Particle Spawn

The Particle Spawn section is run once every time a particle is born. Users can use this section to set the initial state for the particle. If the Emitter is not set to use Interpolated Spawn, the output from this section will define the state of the particle for the first frame it is rendered. If Interpolated Spawning does occur, the particles will be evenly spread out in the time range from the previous frame. If not, an instantaneous burst occurs and the update script will be run for each particle, for the fractional amount of the frame since it was created. This allows users to achieve smooth trails, and it can also be used to allow the particle update script to define the state of the particle for the first frame that it is rendered. If you need randomness to differentiate each particle, choose your random values in the spawn script, and store that value for use in each subsequent update "tick."

Particle Update

The Particle Update section controls how an individual particle will behave over its life. The user can make changes to physical simulation attributes, rendering attributes, and so on within this section. If the user wishes to broadcast data to other emitters, modules that emit events can occur in this section. It is important to have the Update Age module in this section to ensure that each particle continues to age and eventually die once it has passed its lifetime.

Add Event Handler

The Add Event Handler section determines how this emitter will respond to incoming events from collision or other emitters.


The Render section includes one or more of the following modules:

  • Niagara Light Renderer Properties: This module includes the Light Rendering and Sort Order settings.

  • Niagara Mesh Renderer Properties: This module includes the Mesh Rendering, Sorting, Bindings, and Sort Order settings.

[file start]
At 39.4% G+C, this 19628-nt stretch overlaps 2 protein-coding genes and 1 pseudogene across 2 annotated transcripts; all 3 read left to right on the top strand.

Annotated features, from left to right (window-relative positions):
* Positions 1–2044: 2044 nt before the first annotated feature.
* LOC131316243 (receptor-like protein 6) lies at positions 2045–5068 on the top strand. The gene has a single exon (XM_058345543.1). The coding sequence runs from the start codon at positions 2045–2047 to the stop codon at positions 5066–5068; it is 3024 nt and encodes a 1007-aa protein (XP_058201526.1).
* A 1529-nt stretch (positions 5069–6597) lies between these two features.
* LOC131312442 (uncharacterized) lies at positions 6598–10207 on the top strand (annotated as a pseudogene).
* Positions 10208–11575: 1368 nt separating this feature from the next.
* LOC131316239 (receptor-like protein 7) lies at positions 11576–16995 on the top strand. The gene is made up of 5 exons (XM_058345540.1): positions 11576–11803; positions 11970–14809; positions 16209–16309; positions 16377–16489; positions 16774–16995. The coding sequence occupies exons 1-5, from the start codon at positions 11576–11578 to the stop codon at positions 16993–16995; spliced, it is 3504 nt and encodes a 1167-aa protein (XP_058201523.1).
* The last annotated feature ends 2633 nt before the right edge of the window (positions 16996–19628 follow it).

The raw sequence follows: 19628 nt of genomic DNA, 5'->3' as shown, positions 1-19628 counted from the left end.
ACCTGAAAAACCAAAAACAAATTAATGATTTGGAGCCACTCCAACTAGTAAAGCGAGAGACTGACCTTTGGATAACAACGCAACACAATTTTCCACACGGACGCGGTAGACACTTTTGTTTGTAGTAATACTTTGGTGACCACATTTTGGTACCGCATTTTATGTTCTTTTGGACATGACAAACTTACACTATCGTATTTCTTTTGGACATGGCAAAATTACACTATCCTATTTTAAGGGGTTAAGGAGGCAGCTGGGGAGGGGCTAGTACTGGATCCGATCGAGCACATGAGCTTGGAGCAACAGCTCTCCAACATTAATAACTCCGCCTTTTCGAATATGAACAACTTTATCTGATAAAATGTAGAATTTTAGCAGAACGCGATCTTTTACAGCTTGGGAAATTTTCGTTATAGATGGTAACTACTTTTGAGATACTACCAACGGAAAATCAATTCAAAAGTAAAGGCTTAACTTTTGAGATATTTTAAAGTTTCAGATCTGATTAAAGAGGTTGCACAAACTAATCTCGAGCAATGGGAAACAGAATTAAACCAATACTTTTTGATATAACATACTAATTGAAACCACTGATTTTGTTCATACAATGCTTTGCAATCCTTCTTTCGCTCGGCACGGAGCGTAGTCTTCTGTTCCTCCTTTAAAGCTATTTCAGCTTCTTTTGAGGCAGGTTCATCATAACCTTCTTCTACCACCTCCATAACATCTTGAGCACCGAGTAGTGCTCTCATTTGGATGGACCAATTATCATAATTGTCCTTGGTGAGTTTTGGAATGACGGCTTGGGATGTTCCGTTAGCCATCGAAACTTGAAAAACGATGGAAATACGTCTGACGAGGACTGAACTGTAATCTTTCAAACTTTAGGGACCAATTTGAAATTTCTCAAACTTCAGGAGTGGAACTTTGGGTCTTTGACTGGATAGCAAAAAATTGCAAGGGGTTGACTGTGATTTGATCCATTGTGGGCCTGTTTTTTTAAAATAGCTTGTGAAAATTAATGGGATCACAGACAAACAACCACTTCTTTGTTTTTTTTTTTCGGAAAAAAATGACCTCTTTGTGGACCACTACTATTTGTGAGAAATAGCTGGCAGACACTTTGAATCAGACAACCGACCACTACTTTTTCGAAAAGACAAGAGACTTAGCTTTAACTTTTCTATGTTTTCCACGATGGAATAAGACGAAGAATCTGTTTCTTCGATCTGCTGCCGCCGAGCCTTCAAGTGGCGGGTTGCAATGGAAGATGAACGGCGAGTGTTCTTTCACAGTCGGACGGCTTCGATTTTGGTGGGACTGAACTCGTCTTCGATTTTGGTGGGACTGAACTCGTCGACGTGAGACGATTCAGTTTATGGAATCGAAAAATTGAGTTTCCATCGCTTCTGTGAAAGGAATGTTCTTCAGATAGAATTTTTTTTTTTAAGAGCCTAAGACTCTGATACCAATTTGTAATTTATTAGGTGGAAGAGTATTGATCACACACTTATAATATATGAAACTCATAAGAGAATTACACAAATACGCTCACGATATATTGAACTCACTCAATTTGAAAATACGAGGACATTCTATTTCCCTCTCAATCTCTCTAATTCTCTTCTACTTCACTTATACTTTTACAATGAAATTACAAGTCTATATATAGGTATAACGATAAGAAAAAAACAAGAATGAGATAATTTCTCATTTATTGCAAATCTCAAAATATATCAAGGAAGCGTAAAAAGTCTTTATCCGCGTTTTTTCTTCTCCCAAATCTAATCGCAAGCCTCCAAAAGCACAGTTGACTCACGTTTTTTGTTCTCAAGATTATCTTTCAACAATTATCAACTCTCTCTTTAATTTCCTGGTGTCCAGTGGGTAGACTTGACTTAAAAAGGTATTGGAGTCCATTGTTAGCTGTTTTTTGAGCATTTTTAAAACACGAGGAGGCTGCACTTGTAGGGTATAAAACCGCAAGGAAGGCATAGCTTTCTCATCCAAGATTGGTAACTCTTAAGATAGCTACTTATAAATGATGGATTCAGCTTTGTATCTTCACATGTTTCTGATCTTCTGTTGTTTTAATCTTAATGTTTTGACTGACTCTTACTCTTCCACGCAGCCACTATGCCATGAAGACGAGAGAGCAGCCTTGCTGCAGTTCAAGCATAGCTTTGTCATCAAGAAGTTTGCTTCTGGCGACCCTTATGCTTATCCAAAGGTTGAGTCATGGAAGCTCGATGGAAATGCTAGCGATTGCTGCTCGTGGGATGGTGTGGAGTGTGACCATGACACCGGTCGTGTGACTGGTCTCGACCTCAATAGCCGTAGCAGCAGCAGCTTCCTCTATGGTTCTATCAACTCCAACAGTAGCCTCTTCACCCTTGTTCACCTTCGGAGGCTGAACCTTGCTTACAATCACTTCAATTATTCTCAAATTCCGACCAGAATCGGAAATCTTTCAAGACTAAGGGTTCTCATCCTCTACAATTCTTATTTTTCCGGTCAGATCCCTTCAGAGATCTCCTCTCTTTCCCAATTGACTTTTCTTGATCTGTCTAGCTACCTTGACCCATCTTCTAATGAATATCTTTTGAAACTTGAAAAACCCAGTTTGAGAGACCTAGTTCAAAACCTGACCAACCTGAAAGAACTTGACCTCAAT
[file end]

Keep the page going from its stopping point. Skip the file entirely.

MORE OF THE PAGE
• Niagara Ribbon Renderer Properties: This module includes the Ribbon Rendering and Sort Order settings.

  • Niagara Sprite Renderer Properties: This module includes Sprite Rendering, Sorting, Sub UV, Bindings, and Sort Order settings.

You can add variables, parameters or modules to each of the sections shown above by clicking on the Plus (+) icon. You can also delete any variable, setting or module by clicking on the Trashcan icon.

Niagara System

To use a Niagara Emitter in your project, it must be placed into a Niagara System. A Niagara System is used to display the individual Niagara Emitters that have been created to make an effect. This also makes it very easy to mix and match different Niagara emitters, or to create entirely new effects using only the existing emitters.

To create a Niagara System, you will use the Niagara System wizard. There are multiple options listed in the wizard, to make it easier for you to create the Niagara System that best fits your project.

  • You can create a system from a list of templates. These templates present several types of commonly used systems. If you work with a large development studio, these templates can be curated by the art leads, ensuring that best practices are baked into the templates. The templates also provide a great starting point if you are new to Unreal Engine.

  • You can create a new system from any emitters you have created. Use this option if you’ve already created the emitters you need.

  • You can copy a system that already exists in your project.

  • You can create an empty system.

To add a Niagara Emitter to a Niagara System, drag your Niagara Emitter from the Content Browser onto the Track section of the Timeline.

You can change a property in an emitter after you add it to the system. Find and select the emitter in the Timeline, and the Selected Emitter panel displays the modules and properties for your emitter. Now you can adjust the properties in that emitter.